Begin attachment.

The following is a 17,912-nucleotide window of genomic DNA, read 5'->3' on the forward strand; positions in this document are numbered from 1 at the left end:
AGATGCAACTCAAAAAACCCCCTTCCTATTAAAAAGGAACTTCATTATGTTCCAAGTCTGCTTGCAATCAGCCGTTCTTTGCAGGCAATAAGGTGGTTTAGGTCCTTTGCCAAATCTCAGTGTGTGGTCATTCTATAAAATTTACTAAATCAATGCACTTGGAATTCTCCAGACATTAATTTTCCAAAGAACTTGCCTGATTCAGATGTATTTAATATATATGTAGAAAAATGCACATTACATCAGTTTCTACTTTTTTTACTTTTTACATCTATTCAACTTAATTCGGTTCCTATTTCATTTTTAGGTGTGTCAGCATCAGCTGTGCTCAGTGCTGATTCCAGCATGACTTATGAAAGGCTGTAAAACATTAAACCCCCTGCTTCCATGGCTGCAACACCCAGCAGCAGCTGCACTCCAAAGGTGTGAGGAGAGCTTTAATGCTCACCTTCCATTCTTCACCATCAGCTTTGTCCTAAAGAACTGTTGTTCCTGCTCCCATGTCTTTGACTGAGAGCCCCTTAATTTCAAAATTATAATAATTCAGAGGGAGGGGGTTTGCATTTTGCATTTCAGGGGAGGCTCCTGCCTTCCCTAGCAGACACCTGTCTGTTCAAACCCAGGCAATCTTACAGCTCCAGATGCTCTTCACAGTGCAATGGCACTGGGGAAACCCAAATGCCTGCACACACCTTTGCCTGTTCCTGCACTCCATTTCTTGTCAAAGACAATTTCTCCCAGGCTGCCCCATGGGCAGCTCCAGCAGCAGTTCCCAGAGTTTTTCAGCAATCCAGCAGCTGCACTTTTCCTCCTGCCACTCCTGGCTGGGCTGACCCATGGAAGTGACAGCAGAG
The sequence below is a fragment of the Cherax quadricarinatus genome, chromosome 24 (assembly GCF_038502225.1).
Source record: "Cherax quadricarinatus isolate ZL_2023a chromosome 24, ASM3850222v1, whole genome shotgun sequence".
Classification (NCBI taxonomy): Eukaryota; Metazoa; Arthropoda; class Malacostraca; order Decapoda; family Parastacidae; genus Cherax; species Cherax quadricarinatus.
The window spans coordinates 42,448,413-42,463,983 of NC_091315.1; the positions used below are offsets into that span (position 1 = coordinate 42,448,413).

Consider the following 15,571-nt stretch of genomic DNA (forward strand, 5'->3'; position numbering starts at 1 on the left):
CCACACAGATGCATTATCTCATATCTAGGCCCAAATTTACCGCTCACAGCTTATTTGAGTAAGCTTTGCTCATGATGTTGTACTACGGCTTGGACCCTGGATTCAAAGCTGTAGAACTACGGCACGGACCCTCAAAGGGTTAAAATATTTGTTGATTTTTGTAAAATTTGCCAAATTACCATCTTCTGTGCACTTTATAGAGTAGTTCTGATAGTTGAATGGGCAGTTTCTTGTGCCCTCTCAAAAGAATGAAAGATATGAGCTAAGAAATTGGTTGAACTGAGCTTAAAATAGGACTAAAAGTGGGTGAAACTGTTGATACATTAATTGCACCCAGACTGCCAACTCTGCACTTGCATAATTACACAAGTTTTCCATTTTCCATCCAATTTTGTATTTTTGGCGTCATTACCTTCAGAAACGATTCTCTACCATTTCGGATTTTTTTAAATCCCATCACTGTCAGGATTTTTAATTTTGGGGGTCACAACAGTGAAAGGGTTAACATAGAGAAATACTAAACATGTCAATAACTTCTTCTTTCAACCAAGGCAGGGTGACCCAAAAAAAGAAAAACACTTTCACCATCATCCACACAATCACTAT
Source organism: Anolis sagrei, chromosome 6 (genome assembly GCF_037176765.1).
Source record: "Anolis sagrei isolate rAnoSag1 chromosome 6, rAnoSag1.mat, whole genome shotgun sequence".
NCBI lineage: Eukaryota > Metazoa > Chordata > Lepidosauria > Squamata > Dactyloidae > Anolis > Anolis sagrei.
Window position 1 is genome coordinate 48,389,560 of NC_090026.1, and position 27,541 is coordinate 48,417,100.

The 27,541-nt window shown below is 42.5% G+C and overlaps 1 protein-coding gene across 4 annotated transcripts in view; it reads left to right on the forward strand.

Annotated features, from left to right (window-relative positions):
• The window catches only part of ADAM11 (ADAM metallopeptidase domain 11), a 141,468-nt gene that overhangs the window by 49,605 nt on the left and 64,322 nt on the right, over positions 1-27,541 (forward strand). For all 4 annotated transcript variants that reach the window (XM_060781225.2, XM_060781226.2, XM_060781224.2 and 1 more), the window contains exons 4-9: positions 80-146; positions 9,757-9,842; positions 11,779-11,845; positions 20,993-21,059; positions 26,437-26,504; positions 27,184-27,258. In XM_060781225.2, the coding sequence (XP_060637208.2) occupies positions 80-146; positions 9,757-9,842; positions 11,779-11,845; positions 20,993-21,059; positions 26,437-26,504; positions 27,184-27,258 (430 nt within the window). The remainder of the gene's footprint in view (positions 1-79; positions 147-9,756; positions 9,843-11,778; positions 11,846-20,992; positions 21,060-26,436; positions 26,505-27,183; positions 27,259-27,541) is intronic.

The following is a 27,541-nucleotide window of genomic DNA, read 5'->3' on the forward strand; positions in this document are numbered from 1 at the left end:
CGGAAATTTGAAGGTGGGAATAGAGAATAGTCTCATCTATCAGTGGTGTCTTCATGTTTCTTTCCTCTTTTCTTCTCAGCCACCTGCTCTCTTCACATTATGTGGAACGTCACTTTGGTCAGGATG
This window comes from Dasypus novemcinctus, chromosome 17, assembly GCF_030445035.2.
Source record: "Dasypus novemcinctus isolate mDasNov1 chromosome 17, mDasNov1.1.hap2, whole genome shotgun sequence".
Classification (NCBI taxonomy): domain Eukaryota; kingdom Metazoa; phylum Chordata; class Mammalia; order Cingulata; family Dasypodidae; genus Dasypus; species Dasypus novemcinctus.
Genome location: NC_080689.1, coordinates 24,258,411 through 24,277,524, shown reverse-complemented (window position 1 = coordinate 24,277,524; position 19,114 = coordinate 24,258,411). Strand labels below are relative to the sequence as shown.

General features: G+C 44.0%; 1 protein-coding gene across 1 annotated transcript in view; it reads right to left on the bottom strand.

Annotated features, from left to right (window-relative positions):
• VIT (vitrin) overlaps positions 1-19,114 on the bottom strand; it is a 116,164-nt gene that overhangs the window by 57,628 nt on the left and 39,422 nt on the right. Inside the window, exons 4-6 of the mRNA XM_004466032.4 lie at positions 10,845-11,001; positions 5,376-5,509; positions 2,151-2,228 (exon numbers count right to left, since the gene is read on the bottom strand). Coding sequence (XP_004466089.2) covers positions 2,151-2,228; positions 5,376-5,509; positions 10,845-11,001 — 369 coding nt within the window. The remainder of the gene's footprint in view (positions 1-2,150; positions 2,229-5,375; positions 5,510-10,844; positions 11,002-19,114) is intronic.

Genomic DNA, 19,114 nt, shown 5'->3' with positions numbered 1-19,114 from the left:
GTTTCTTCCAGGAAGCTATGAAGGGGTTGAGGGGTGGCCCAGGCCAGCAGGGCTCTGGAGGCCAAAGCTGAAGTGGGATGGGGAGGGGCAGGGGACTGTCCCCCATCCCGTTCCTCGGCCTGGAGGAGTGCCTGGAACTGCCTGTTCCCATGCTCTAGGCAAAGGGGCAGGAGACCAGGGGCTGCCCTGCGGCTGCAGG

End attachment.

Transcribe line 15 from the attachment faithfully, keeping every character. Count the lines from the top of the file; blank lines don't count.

• The window catches only part of ADAM11 (ADAM metallopeptidase domain 11), a 141,468-nt gene that overhangs the window by 49,605 nt on the left and 64,322 nt on the right, over positions 1-27,541 (forward strand). For all 4 annotated transcript variants that reach the window (XM_060781225.2, XM_060781226.2, XM_060781224.2 and 1 more), the window contains exons 4-9: positions 80-146; positions 9,757-9,842; positions 11,779-11,845; positions 20,993-21,059; positions 26,437-26,504; positions 27,184-27,258. In XM_060781225.2, the coding sequence (XP_060637208.2) occupies positions 80-146; positions 9,757-9,842; positions 11,779-11,845; positions 20,993-21,059; positions 26,437-26,504; positions 27,184-27,258 (430 nt within the window). The remainder of the gene's footprint in view (positions 1-79; positions 147-9,756; positions 9,843-11,778; positions 11,846-20,992; positions 21,060-26,436; positions 26,505-27,183; positions 27,259-27,541) is intronic.